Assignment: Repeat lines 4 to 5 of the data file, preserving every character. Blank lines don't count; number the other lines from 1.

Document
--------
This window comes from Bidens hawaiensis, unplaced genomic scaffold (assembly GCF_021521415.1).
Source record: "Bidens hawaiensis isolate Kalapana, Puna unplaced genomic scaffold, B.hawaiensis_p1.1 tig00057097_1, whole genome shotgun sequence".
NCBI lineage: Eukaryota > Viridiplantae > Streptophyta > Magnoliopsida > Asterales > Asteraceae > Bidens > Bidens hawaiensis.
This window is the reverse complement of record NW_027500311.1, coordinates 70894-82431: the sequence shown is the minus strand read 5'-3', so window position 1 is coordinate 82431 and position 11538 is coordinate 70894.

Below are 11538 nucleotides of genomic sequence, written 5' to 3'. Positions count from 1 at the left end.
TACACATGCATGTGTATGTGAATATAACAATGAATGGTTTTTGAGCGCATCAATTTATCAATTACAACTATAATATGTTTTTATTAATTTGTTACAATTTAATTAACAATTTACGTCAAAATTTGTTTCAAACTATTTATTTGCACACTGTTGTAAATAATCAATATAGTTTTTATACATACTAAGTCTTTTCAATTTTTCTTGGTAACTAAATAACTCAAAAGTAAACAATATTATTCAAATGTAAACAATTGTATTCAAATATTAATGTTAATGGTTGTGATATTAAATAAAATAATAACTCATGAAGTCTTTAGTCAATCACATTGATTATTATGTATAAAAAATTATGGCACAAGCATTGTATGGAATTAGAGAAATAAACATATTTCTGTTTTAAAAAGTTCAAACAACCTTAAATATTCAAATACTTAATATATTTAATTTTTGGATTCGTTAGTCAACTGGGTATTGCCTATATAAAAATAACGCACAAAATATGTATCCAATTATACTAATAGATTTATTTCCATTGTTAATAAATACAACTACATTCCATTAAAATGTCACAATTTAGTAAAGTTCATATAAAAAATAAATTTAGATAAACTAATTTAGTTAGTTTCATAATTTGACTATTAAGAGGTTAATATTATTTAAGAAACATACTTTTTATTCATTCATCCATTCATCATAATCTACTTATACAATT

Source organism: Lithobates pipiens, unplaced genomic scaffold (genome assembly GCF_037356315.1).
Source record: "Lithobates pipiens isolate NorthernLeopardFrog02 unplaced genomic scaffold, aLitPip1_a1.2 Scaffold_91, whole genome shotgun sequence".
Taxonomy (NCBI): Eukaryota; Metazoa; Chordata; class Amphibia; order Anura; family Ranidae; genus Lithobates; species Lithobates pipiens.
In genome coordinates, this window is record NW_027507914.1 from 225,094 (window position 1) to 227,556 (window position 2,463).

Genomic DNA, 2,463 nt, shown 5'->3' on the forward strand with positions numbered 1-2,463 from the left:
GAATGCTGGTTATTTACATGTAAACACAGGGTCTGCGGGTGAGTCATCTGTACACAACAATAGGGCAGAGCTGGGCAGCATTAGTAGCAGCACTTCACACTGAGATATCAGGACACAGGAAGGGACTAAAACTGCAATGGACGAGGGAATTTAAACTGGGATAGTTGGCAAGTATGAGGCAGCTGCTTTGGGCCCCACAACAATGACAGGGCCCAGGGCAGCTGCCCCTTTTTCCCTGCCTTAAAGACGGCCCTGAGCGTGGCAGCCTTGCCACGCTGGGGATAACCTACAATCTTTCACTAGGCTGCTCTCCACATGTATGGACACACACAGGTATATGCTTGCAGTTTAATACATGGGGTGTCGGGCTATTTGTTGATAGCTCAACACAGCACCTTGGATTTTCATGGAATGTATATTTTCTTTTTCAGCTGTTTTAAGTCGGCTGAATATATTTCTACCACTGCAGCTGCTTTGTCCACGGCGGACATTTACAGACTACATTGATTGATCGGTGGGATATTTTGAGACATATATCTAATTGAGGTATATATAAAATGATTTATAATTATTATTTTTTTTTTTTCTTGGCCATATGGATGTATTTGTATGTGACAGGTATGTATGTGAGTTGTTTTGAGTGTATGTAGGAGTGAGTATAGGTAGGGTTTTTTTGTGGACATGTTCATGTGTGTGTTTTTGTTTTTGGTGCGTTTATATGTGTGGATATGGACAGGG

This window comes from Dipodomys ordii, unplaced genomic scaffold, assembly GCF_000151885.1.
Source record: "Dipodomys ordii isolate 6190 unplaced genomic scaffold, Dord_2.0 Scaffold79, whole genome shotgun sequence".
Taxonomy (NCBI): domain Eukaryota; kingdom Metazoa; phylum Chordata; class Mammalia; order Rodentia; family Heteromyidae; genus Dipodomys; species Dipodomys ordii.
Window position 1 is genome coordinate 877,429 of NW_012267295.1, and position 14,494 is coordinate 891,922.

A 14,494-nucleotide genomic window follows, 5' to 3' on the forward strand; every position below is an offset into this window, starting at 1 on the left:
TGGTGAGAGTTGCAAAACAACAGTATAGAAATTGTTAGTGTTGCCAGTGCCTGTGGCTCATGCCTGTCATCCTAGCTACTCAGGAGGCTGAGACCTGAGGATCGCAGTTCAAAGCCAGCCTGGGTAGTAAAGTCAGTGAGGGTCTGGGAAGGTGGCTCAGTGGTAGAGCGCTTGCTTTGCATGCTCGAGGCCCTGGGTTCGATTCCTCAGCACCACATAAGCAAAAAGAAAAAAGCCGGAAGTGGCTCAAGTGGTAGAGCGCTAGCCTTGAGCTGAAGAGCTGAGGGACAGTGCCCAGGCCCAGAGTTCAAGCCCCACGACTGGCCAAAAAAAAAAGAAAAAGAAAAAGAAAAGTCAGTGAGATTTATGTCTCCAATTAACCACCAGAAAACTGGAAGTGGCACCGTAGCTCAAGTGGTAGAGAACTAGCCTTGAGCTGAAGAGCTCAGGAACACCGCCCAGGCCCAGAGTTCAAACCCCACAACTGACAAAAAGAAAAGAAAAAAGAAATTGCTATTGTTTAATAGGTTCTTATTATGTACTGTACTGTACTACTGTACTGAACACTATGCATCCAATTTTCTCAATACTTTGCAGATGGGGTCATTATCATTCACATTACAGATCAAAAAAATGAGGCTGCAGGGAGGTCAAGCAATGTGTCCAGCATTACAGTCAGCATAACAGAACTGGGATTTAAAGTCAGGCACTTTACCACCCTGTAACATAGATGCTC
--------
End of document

This window is the reverse complement of record NW_027500311.1, coordinates 70894-82431: the sequence shown is the minus strand read 5'-3', so window position 1 is coordinate 82431 and position 11538 is coordinate 70894.

Below are 11538 nucleotides of genomic sequence, written 5' to 3'. Positions count from 1 at the left end.